Posts Tagged ‘radio’
The Stray Shopping Carts of Eastern North America: A Guide to Field Identification turns ten in 2016. Created by artist Julian Montague [bio here], the book attempts to bring clarity to a world littered with shopping carts far away from their birth stores. Written in the voice of a character who takes the project as seriously as a birder would take a birding guide, the book is as complex as it is wry…
A winner of the 2006 award for Oddest Book Title of the Year [c.f. this earlier visit to that list], Montague’s guide received a decent amount of media attention when it came out. But, published in the rudimentary years of social media, it missed out on a chance for the level of virality it may have achieved today. So far, there are few, if any, efforts to add to Montague’s research. Perhaps it’s too good. Perhaps it’s too insane…
See for yourself at “A Look Back at the Greatest (and Only) Stray Shopping Cart Identification Guide Ever Made.”
* Benjamin Franklin
As we return our baskets to the queue, we might recall that it was on this date in 1904 that “CQD” (Morse code – · – · – – · – – · ·) became the official distress signal to be used by Marconi wireless radio operators. A few years later, judging that “CQD” was too easily mistaken for the general call “CQ” in conditions of poor reception, the signal was changed to the now-ubiquitous “SOS” (· · · – – – · · · ).
In 1912, RMS Titanic radio operator Jack Phillips initially sent “CQD”, which was still commonly used by British ships. Harold Bride, the junior radio operator, jokingly suggested using the new code, “SOS”. Thinking it might be the only time he would get to use it, Phillips began to alternate between the two.
“Any eavesdropping alien civilization will know all about our TV programs (probably a bad thing), will hear all our FM music (probably a good thing)*…
The speed of light, at which radio waves propagate into space, is fast– really fast– but it’s not instant. So what a space traveler would hear at ever-greater distances from Earth is an ever-older playlist of radio hits.
Hear them for yourself at Lightyear.fm.
* “FM signals and those of broadcast television…[travel] out to space at the speed of light. Any eavesdropping alien civilization will know all about our TV programs (probably a bad thing), will hear all our FM music (probably a good thing), and know nothing of the politics of AM talk-show hosts (probably a safe thing)…”
-Neil DeGrasse Tyson, Death By Black Hole, p. 172
As we aim for about 50 LY out, we might recall that it was on this date in 1850 that Harvard Observatory director William Cranch Bond and Boston photographer John Adams Whipple took a daguerreotype of Vega– the first photograph of a star ever made.
Newton Minow, famed Chairman of the FCC during the Kennedy Administration, recalled visiting NASA with the President, who asked him about a satellite they were shown:
I told him that it would be more important than sending a man into space. “Why?” he asked. “Because,” I said, “this satellite will send ideas into space, and ideas last longer than men.”
Greg Roberts, a retired astronomer and ham radio operator (ZS1BI in Cape Town) has been observing and recording the sounds broadcast by satellites since 1957. He’s collected his recordings so that one can hear “ideas traveling through space,” for example, Telstar.
Hear them all at “Sounds from Space.”
* NBC News, introducing the “beep-beep” chirp transmitted by the Sputnik satellites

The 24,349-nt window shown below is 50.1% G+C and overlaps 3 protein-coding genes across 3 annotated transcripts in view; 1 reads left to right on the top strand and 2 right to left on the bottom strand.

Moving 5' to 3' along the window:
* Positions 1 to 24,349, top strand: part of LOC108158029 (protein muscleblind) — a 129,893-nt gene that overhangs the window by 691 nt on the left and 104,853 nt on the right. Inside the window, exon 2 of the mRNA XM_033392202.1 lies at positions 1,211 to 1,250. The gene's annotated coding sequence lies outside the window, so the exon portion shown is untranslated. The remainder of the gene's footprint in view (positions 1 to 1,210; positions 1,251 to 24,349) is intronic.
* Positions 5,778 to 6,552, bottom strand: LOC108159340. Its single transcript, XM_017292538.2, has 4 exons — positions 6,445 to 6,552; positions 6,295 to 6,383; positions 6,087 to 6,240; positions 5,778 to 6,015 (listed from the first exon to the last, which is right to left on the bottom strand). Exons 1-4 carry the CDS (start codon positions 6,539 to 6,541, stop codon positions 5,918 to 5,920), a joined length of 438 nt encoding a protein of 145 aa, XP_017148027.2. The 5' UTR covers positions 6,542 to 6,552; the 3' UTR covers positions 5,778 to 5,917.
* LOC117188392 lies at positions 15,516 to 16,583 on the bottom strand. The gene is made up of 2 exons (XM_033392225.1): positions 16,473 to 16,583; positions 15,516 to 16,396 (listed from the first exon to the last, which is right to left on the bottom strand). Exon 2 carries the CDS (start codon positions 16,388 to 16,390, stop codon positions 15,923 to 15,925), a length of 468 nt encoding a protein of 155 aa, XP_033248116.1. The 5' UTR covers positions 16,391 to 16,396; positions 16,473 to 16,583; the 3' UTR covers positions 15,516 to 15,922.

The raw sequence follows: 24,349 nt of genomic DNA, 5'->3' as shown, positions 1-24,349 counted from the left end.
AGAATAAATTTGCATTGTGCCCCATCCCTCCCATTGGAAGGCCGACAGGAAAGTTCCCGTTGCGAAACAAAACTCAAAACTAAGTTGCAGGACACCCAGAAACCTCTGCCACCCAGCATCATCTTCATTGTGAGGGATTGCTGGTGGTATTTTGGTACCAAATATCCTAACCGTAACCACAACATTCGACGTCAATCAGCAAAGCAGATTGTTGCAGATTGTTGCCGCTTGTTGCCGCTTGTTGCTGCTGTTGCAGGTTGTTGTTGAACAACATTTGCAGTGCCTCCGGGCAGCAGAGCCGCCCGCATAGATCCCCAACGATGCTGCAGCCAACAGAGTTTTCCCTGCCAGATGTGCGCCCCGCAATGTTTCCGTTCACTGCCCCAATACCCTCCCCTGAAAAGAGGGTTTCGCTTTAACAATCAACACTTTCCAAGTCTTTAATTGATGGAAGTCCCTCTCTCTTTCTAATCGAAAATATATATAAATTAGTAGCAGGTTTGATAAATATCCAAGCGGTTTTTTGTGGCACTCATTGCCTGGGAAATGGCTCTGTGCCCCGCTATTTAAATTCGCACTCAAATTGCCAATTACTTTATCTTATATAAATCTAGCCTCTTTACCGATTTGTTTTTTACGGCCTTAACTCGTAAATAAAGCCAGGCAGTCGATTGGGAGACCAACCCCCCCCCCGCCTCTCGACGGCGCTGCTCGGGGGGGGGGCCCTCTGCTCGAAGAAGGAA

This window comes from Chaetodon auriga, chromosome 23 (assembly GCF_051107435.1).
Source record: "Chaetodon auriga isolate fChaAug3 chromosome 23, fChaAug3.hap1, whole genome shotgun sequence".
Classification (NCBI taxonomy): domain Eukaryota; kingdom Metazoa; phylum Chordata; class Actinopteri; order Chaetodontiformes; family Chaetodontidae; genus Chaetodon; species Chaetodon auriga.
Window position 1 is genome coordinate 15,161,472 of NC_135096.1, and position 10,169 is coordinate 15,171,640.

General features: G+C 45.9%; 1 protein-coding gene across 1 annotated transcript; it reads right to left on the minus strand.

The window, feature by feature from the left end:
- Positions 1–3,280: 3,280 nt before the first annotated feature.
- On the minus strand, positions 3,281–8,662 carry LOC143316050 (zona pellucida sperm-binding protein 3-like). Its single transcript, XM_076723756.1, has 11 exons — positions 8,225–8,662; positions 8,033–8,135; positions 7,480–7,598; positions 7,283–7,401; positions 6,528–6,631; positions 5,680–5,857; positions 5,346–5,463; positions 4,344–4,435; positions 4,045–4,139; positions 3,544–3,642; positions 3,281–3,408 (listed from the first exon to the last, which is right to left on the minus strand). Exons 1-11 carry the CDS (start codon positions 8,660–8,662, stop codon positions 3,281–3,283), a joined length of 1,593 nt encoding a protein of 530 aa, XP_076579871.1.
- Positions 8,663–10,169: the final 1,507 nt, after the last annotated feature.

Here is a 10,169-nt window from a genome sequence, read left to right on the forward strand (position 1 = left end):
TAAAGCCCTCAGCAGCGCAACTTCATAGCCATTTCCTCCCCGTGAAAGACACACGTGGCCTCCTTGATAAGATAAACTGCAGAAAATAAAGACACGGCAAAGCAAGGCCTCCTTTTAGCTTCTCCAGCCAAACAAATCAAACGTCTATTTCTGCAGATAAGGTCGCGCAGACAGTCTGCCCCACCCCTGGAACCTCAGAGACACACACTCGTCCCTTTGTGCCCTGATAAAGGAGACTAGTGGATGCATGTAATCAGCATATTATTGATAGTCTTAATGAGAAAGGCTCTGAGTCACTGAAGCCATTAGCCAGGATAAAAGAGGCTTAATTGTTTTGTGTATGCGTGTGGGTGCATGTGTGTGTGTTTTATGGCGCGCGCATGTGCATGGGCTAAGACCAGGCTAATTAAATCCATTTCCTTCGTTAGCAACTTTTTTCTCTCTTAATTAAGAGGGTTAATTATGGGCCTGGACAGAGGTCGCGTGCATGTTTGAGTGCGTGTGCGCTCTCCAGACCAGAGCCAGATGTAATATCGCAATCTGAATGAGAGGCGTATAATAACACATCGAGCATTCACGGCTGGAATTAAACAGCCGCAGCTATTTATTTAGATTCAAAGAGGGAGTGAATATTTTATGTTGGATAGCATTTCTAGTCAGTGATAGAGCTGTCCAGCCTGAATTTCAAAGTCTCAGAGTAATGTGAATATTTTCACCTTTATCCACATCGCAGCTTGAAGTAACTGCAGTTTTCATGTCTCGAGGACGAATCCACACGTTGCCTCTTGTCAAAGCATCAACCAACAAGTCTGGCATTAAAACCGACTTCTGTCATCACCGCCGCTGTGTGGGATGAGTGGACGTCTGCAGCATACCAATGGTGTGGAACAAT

As we look to the skies, we might recall that it was on this date in 1781 that English astronomer William Herschel detected every schoolboy’s favorite planet, Uranus, in the night sky (though he initially thought it was a comet:; it was the first planet to be discovered with the aid of a telescope. In fact, Uranus had been detected much earlier– but mistaken for a star: the earliest likely observation was by Hipparchos, who in 128BC seems to have recorded the planet as a star for his star catalogue, later incorporated into Ptolemy’s Almagest. The earliest definite sighting was in 1690 when John Flamsteed observed it at least six times, cataloguing it as the star 34 Tauri.
Herschel named the planet in honor of his King: Georgium Sidus (George’s Star), an unpopular choice, especially outside England; argument over alternatives ensued. Berlin astronomer Johann Elert Bode came up with the moniker “Uranus,” which was adopted throughout the world’s astronomical community by 1850.
“If it weren’t for Philo T. Farnsworth, inventor of television, we’d still be eating frozen radio dinners”*…
There’s no denying that newspapers are in jeopardy; emerging electronic media have eaten away at both their audiences and their advertising revenue. But lest we count them altogether out, we might remind ourselves that folks have been predicting their demise for decades.
From the March 1922 issue of Radio News magazine:
Seated comfortably in the club car of the Twenty-first Century Flyer — fast airplane service between London and New York — the president of the Ultra National Bank removes a small rubber disk from his vest pocket and places it over his ear. A moment hence, he will receive by radiophone the financial news of the world. Simultaneously, millions of other people all over the globe will receive the message. At designated hours, news of a general character will also be received.
The broadcasting of news by radiophone had long displaced the daily newspaper, and…
Don’t scoff! The day may be nearer than you suspect. In Hungary, a wire “telephone newspaper” has been successfully conducted for more than 25 years. For nearly a year, financial news direct from the Amsterdam Bourse has been broadcasted by radiophone to 200 banks and brokerage firms in Holland. And within a few months the German Government has installed near Berlin a wireless telephone station for the broadcasting of general news on a regular daily schedule throughout the entire country.
More on the premature reports of the death of the newspaper at “1922: Radio Will Kill the Newspaper Star.” (See also “The Newspaper of Tomorrow: 11 Predictions from Yesteryear.”
* Johnny Carson
As we strap on our jet-packs, we might recall that it was on this date two years earlier, in 1920, that Scientific American got a forecast powerfully right; in an issue cover-dated the following day, it made then-bold prediction that radio would be come an important medium for delivering music.